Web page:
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All roads lead to Atari.

Jim Huether did the first American Football game on the 5200 gaming system. And since the 5200 was actually the Atari 800 home computer there was vastly more computing power than we were used to on the 2600. So Jim set out to make a very complete game, one in which each player had its own algorithm for motion and action. Jim was quite proud of this fact and if you talk to him for more than ten minutes he will probably tell you about it. The fact is this was a breakthrough way to approach a team sport game and served as the basis for sports game evolution. If you take the latest Madden football from EA, they are really only elaborating on the fundamental themes Jim first developed on the 5200. Remarkably the good people at EA have not seen fit to include Jim in their revenue stream.

Particularly if by “roads” you mean “moments,” and if by “lead to” you mean “suggest,” and if by “Atari” you mean “some past experience in your life.” So it goes with poetic license (and pedanticism). Before I get my license suspended I should say that the broader and weirder a person’s background the more likely one is to encounter a situation that brings past occurrences to mind. And backgrounds don’t get much broader or weirder than at Atari.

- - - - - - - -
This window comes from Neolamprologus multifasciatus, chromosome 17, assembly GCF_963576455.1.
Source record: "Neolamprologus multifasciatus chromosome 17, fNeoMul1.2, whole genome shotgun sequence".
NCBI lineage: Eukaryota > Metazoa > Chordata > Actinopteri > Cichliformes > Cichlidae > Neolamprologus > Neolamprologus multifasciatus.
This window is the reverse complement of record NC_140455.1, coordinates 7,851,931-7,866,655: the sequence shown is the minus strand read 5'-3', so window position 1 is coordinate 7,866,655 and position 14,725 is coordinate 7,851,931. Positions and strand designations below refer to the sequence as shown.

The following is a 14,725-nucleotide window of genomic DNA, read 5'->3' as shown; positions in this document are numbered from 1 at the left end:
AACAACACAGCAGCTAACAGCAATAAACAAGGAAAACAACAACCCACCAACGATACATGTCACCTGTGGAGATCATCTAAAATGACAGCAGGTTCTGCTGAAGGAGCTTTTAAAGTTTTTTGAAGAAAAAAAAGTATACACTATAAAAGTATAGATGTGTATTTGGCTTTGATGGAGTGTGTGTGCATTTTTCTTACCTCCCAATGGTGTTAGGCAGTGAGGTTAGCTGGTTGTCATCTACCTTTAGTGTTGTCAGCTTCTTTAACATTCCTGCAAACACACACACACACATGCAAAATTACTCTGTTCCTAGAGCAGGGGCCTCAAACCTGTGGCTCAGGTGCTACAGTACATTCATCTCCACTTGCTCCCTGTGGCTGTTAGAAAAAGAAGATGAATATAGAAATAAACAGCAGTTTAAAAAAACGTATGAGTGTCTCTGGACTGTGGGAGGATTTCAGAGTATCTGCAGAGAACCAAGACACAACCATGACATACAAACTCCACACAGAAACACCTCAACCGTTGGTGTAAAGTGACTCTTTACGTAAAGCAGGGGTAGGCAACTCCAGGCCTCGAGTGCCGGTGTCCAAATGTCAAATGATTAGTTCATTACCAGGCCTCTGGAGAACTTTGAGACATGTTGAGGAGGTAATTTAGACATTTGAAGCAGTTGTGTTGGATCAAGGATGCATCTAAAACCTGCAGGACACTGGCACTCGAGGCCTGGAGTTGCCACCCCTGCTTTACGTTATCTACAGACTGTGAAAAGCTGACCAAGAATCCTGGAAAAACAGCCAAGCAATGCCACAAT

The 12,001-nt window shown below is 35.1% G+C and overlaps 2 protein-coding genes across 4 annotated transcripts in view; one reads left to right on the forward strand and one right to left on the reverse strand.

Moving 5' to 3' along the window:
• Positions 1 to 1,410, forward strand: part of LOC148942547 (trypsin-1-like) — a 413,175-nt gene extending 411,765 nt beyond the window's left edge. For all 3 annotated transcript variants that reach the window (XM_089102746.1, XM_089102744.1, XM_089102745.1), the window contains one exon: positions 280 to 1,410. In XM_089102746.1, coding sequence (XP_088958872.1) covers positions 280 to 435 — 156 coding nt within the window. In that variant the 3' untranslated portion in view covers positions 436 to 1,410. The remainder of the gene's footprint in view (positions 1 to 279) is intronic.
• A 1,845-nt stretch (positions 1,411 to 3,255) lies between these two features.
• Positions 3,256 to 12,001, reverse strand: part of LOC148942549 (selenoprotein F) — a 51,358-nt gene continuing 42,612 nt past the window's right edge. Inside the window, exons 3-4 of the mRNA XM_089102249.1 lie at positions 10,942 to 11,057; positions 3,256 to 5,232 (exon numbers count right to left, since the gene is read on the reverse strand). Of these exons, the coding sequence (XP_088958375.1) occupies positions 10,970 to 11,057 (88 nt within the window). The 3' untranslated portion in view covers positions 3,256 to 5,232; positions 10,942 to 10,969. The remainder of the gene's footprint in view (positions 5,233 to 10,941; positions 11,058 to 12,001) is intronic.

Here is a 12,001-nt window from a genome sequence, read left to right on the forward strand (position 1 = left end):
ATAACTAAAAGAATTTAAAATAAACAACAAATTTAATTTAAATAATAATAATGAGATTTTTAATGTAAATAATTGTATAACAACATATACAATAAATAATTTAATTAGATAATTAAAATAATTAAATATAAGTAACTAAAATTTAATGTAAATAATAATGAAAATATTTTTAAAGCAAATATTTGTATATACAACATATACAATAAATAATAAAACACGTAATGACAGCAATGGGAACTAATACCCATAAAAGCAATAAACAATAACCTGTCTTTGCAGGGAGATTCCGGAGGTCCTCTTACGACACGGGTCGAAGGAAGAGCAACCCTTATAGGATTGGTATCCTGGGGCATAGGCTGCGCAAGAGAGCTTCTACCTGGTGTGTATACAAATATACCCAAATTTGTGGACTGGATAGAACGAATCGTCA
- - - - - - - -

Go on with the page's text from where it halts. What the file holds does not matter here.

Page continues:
That said, I was involved in a delightful moment of just such situational recall the other night. In point of fact I had gotten together with a friend of mine and we were sitting in the hot tub having a lovely time. I had just shown an episode of “Once Upon ATARI” (www.onceuponatari.com) to some people earlier that day (the first time I’d seen it in quite a while actually). We were soaking away and enjoying a particularly insouciant port (Warning: Drinking alcoholic beverages while immersed in warm water is very dangerous and can lead to many adverse outcomes including death. I do not advocate or condone this act in any way, I simply do it occasionally) when suddenly the classic 1970 Brewer & Shipley hit “One Toke Over the Line” came on the radio and thrust me into retro-seizure and I flashed back to Atari. It made for a fun hot tub story and so I thought I would share it with you.

Way back in 1980 the entirety of the vast Atari empire consisted of two buildings on Borregas Avenue in Sunnyvale, California, each of which was know simply by its street number. 1265 housed corporate management, marketing, sales and human resources. 1272 was devoted entirely to engineering, with VCS/2600 and Home Computer development upstairs and on the first floor was coin-op development and a good sized work out area which included a hot tub room. 1265 was by far the drier of the two buildings and this had nothing to do with the location of the hot tub.